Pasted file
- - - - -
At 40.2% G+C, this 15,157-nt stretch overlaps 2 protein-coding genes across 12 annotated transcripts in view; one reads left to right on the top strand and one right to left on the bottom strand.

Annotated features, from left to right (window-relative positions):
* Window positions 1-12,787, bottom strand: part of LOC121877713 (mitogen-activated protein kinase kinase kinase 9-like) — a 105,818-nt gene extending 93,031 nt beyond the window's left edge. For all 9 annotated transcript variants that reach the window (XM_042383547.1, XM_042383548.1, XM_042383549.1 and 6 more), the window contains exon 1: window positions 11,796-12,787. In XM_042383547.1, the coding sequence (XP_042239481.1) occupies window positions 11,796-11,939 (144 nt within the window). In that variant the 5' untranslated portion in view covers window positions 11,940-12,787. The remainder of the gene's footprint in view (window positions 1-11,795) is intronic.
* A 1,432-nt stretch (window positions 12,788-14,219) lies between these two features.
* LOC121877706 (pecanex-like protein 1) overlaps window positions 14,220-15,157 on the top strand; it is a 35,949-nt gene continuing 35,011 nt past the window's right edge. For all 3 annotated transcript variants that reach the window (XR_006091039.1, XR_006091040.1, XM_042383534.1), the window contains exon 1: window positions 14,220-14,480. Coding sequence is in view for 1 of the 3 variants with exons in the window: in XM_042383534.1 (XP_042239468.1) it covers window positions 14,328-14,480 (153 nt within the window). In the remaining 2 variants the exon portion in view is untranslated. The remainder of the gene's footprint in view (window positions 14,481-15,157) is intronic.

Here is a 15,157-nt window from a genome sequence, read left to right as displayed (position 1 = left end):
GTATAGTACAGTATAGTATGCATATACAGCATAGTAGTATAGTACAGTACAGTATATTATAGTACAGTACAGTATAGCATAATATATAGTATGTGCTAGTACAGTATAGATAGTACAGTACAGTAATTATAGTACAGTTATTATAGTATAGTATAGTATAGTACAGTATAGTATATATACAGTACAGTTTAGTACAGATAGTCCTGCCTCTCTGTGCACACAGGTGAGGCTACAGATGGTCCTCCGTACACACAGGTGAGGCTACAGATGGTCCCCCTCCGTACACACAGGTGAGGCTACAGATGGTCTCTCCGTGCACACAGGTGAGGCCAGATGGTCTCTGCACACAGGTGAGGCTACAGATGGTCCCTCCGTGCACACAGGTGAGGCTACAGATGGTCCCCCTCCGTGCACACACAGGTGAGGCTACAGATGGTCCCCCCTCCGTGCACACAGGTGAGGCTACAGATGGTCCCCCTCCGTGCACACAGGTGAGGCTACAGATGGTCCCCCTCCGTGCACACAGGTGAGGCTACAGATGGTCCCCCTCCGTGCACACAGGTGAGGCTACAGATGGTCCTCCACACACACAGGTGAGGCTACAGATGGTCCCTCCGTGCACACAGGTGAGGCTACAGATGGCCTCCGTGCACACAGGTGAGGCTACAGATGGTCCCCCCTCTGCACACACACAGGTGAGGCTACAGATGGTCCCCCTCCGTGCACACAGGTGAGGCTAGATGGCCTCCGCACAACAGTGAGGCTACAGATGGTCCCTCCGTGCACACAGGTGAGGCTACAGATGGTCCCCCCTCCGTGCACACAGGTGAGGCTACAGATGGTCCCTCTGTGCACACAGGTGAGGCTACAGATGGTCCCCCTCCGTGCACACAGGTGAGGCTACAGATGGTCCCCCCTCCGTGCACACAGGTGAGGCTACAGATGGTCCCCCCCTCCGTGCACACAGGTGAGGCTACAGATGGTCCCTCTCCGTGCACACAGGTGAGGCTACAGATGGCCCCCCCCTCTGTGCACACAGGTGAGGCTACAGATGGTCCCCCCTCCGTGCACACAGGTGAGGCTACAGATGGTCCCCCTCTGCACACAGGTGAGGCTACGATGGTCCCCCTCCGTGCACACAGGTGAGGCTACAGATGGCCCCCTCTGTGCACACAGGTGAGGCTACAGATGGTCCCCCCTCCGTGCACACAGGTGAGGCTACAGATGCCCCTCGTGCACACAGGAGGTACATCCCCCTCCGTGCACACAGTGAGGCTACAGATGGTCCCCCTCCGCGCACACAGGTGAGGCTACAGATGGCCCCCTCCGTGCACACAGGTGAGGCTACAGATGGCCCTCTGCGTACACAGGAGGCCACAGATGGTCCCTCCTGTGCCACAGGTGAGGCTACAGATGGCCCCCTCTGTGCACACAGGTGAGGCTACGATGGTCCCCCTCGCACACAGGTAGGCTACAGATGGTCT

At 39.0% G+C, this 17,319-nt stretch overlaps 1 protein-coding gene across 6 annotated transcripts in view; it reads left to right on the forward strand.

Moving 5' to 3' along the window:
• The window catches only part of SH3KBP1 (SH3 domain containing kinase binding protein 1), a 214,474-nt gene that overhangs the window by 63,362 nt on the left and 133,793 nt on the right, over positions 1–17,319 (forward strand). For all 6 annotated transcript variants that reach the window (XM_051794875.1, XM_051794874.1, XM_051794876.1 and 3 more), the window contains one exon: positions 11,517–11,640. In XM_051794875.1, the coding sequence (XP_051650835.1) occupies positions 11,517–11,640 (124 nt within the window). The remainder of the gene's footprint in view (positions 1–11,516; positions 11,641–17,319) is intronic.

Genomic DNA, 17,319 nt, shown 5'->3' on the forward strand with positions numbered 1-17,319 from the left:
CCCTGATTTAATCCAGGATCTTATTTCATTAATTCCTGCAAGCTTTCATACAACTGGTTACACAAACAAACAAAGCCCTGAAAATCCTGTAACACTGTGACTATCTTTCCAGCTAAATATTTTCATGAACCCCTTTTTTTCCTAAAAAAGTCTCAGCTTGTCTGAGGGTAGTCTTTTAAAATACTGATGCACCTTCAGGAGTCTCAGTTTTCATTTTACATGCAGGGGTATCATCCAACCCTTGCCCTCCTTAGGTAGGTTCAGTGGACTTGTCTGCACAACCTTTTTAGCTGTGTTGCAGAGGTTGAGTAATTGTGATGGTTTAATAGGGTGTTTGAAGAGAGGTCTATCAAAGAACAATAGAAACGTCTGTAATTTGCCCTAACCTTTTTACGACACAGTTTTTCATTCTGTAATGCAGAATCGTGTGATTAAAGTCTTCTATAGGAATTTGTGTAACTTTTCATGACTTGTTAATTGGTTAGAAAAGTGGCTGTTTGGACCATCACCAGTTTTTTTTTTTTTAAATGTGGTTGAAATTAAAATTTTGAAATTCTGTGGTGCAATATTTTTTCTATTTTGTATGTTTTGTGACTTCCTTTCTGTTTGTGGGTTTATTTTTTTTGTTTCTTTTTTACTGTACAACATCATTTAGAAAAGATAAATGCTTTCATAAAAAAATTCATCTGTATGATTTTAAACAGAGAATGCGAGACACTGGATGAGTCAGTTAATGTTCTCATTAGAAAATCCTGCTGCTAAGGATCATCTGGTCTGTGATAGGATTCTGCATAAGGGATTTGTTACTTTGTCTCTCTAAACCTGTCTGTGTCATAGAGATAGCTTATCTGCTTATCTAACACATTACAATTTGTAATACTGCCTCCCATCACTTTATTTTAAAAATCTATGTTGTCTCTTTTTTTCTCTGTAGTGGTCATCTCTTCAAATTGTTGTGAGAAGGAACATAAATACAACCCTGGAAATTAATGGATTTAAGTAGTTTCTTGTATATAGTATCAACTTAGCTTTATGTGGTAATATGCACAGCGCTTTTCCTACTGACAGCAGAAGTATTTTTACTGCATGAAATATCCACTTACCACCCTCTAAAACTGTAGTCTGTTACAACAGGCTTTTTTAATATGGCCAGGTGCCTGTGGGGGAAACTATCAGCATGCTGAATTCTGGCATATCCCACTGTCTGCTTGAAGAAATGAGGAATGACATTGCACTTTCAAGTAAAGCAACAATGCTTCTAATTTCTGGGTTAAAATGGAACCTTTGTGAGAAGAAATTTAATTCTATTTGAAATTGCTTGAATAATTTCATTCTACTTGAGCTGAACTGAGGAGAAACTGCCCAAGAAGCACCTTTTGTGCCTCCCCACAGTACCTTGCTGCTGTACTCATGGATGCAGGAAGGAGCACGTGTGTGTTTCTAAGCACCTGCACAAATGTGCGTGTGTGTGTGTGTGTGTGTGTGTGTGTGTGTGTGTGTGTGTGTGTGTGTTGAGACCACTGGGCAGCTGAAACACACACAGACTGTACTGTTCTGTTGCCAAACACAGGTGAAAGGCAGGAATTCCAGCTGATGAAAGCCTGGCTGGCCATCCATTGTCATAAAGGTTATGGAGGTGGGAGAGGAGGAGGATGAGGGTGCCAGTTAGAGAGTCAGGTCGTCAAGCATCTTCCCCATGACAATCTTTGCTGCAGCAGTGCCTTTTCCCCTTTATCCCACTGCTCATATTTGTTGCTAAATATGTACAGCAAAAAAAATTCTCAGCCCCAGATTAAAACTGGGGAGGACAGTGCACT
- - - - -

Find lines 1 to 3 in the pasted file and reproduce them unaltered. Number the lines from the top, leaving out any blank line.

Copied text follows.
At 40.2% G+C, this 15,157-nt stretch overlaps 2 protein-coding genes across 12 annotated transcripts in view; one reads left to right on the top strand and one right to left on the bottom strand.

Annotated features, from left to right (window-relative positions):
* Window positions 1-12,787, bottom strand: part of LOC121877713 (mitogen-activated protein kinase kinase kinase 9-like) — a 105,818-nt gene extending 93,031 nt beyond the window's left edge. For all 9 annotated transcript variants that reach the window (XM_042383547.1, XM_042383548.1, XM_042383549.1 and 6 more), the window contains exon 1: window positions 11,796-12,787. In XM_042383547.1, the coding sequence (XP_042239481.1) occupies window positions 11,796-11,939 (144 nt within the window). In that variant the 5' untranslated portion in view covers window positions 11,940-12,787. The remainder of the gene's footprint in view (window positions 1-11,795) is intronic.